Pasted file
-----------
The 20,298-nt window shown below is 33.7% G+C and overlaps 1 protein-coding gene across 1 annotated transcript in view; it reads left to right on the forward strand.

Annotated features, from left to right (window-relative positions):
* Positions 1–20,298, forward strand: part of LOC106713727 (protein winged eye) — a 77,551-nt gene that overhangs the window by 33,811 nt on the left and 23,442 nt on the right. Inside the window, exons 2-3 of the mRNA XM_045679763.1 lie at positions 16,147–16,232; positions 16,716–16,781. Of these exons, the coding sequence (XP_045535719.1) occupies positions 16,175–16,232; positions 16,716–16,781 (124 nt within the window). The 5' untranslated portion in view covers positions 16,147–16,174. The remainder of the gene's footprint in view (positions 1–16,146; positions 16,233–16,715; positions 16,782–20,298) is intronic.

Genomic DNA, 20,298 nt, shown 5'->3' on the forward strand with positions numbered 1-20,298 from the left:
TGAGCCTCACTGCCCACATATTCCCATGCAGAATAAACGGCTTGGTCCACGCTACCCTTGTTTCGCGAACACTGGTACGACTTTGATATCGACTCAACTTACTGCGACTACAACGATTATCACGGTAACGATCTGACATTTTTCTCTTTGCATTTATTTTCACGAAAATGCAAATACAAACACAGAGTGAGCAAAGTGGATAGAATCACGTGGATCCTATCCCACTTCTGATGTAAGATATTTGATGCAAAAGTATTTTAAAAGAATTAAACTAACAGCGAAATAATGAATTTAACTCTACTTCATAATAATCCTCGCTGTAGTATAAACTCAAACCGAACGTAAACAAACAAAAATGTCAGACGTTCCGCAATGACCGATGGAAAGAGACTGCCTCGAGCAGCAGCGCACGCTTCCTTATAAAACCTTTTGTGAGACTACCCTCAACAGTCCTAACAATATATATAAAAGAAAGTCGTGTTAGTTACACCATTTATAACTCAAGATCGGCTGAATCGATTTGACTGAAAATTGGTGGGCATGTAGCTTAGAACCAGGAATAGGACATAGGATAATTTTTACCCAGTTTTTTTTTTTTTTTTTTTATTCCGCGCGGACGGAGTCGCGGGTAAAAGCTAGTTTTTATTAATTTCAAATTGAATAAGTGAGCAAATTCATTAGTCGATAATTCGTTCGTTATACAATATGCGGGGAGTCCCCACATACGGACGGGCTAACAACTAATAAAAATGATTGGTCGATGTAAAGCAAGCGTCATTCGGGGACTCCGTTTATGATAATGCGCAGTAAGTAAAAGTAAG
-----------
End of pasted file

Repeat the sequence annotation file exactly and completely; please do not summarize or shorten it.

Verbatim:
The 20,298-nt window shown below is 33.7% G+C and overlaps 1 protein-coding gene across 1 annotated transcript in view; it reads left to right on the forward strand.

Annotated features, from left to right (window-relative positions):
* Positions 1–20,298, forward strand: part of LOC106713727 (protein winged eye) — a 77,551-nt gene that overhangs the window by 33,811 nt on the left and 23,442 nt on the right. Inside the window, exons 2-3 of the mRNA XM_045679763.1 lie at positions 16,147–16,232; positions 16,716–16,781. Of these exons, the coding sequence (XP_045535719.1) occupies positions 16,175–16,232; positions 16,716–16,781 (124 nt within the window). The 5' untranslated portion in view covers positions 16,147–16,174. The remainder of the gene's footprint in view (positions 1–16,146; positions 16,233–16,715; positions 16,782–20,298) is intronic.

Genomic DNA, 20,298 nt, shown 5'->3' on the forward strand with positions numbered 1-20,298 from the left:
TGAGCCTCACTGCCCACATATTCCCATGCAGAATAAACGGCTTGGTCCACGCTACCCTTGTTTCGCGAACACTGGTACGACTTTGATATCGACTCAACTTACTGCGACTACAACGATTATCACGGTAACGATCTGACATTTTTCTCTTTGCATTTATTTTCACGAAAATGCAAATACAAACACAGAGTGAGCAAAGTGGATAGAATCACGTGGATCCTATCCCACTTCTGATGTAAGATATTTGATGCAAAAGTATTTTAAAAGAATTAAACTAACAGCGAAATAATGAATTTAACTCTACTTCATAATAATCCTCGCTGTAGTATAAACTCAAACCGAACGTAAACAAACAAAAATGTCAGACGTTCCGCAATGACCGATGGAAAGAGACTGCCTCGAGCAGCAGCGCACGCTTCCTTATAAAACCTTTTGTGAGACTACCCTCAACAGTCCTAACAATATATATAAAAGAAAGTCGTGTTAGTTACACCATTTATAACTCAAGATCGGCTGAATCGATTTGACTGAAAATTGGTGGGCATGTAGCTTAGAACCAGGAATAGGACATAGGATAATTTTTACCCAGTTTTTTTTTTTTTTTTTTTATTCCGCGCGGACGGAGTCGCGGGTAAAAGCTAGTTTTTATTAATTTCAAATTGAATAAGTGAGCAAATTCATTAGTCGATAATTCGTTCGTTATACAATATGCGGGGAGTCCCCACATACGGACGGGCTAACAACTAATAAAAATGATTGGTCGATGTAAAGCAAGCGTCATTCGGGGACTCCGTTTATGATAATGCGCAGTAAGTAAAAGTAAG